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Candied Turmeric

Candied Turmeric

After making my first batch of Candied Burdock Root, I got to thinking about what to do with the by-product, the Burdock Root Syrup. After some contemplation, I realized I must candy more roots, both for the candied roots but also for the syrup. Even more importantly, I must find medicinal roots to candy. Turmeric was the first one to volunteer for the job.

Turmeric is often used in Ayurvedic medicine as a blood purifier and a restorative. It helps those who are weakened, be it from stress or life conditions or from illness. Folks who live in regions known for ample use of Turmeric in their diets have lower rates of cancer and heart disease, pointing to Turmeric’s skill with not only helping recover from but also with preventing illness. Western herbalists recognize Turmeric as an herb that improves circulation by helping to thin the blood and reduce inflammation. It’s also a powerful digestive, helping to reduce pain and inflammation in the digestive tract while encouraging absorption of nutrients. Studies show Turmeric to be a natural antibiotic, too, making it a perfect ally for staying generally healthy all year long. If you need to add Turmeric to your diet you could try a turmeric supplement to accomplish it.

I’ve added Turmeric to many of our meals, soups, stews, curries, roasts, salad dressings, and desserts. There are only so many brightly-yellow colored dishes my family will eat, though. Candied Turmeric is a perfect way to keep this healthful little herb in our diet without going overboard. A slice or two of candied Turmeric on days when we’re not eating curry is perfect.

The sugar in this recipe balances the spicy-bitter of Turmeric’s roots. I used granulated sugar, but you could use a healthier alternative, like raw sugar that hasn’t had its nutrients removed or palm or date sugar. Or, you could use honey, although you’ll still need some type of granulated sugar to coat your candied Turmeric pieces in the end so they won’t stick together.

I find fresh Turmeric Root at my local Asian grocery store. If you’re lucky enough to have one devoted to Indian cooking, you’ll probably find fresh Turmeric there, too. Folks in larger cities, particularly those with larger Indian populations, may find it in the produce section of their local grocery store, too. Here are some more turmeric recipes for you to check out.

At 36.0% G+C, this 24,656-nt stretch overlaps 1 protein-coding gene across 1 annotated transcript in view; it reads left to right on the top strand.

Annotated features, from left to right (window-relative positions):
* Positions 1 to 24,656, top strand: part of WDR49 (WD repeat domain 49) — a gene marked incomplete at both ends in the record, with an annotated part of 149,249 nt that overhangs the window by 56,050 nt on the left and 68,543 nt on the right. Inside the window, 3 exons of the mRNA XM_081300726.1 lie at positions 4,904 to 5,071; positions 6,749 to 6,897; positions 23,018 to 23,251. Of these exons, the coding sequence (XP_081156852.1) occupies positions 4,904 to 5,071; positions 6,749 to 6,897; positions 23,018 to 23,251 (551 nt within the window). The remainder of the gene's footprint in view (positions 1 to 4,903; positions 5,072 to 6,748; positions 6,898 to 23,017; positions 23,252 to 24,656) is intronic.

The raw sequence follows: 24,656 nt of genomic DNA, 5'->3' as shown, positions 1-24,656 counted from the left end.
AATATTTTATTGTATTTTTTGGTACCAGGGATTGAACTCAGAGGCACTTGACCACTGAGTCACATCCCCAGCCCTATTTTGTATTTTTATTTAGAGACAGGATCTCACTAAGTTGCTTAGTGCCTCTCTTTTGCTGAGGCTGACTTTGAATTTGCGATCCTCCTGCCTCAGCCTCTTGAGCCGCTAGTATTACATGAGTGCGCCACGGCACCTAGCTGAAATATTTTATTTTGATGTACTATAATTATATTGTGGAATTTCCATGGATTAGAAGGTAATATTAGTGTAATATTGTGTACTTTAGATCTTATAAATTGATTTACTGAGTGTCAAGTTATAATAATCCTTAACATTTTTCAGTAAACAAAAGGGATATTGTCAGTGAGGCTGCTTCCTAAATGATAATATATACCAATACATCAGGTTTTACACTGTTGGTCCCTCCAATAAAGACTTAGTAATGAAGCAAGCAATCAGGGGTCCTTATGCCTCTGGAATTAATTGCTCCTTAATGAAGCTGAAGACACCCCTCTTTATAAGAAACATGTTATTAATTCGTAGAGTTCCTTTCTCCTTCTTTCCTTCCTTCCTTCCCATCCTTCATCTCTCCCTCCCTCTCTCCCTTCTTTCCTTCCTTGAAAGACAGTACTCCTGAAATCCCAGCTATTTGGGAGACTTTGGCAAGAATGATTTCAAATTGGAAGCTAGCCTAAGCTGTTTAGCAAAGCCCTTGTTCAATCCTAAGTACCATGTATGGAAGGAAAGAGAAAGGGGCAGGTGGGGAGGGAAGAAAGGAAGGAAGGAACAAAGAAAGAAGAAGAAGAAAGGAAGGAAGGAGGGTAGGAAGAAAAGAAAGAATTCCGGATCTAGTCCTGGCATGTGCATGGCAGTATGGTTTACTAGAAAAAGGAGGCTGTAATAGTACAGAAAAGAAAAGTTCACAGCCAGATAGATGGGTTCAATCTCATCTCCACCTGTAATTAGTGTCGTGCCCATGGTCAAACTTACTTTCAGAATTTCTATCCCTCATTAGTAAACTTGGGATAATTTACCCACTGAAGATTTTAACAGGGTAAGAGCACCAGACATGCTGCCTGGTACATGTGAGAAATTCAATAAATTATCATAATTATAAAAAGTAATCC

Be warned: turmeric will turn your fingers orange when working with it. It will also turn your tongue orange after eating it.


  • 1 cup sugar or honey
  • 1 cup water
  • 1/2 cup fresh Turmeric roots


  • Measuring cups
  • Measuring spoons
  • Paring knife
  • Cutting board
  • Bowl
  • Metal Spoon
  • Small sauce pot
  • Stove or similar heat source
  • Strainer
  • Heat-resistant container to catch hot syrup
  • Baking pan or cookie sheet lined with parchment paper or silicone mat


  1. Wash your fresh Turmeric root and let it drip dry.
  2. Scrape the skin or outer layer off the Turmeric root, particularly if that layer is rough or thick.
  3. Cut the Turmeric root into slices.
  4. Add the water and sugar to a pot and set it on the stove on medium heat.
  5. Stir to dissolve the sugar as the mixture heats.
  6. When the sugar is completely dissolved, add the Turmeric root pieces to the mixture.
  7. Heat the mixture to a simmer.
  8. Simmer the mixture for about 20-30 minutes or until the Turmeric root pieces start to look soft and slightly translucent or darker orange.
  9. Remove the mixture from the heat and let it cool until you can handle it.
  10. Strain the Turmeric root pieces from the liquid. Save the liquid, which is Turmeric syrup, or other uses.
  11. Once the Turmeric Root pieces have dripped dry, add a small amount of granulated sugar to a bowl.
  12. Coat the Turmeric root pieces in the granulated sugar and set them on the rack to dry.
  13. When they’re dried, they’re ready to enjoy.

Storage and Use

Store your Candied Turmeric Root in a sealed container in a cool, dry place. The refrigerator is idea, but a cool pantry will do, too.

Enjoy a slice or two of Candied Turmeric Root once or twice a day. It’s a terrific pre- or post-dinner digestive.

Candace Hunter

Candace Hunter is a self-taught herbalist and artist who never, ever practices on guinea pigs in part because her family and friends are generally up to the job. She is co-author of The Practical Herbalist's Herbal Folio series and author of Herbalism for the Zombie Apocalypse. She edits The Practical Herbalist website and Practical Herbalist Press publications. She has also recently entered into the field of podcasting with reckless abandon. Listen to her on Real Herbalism Radio today, see her work at, or find her on Facebook at Candace Hunter Creations.

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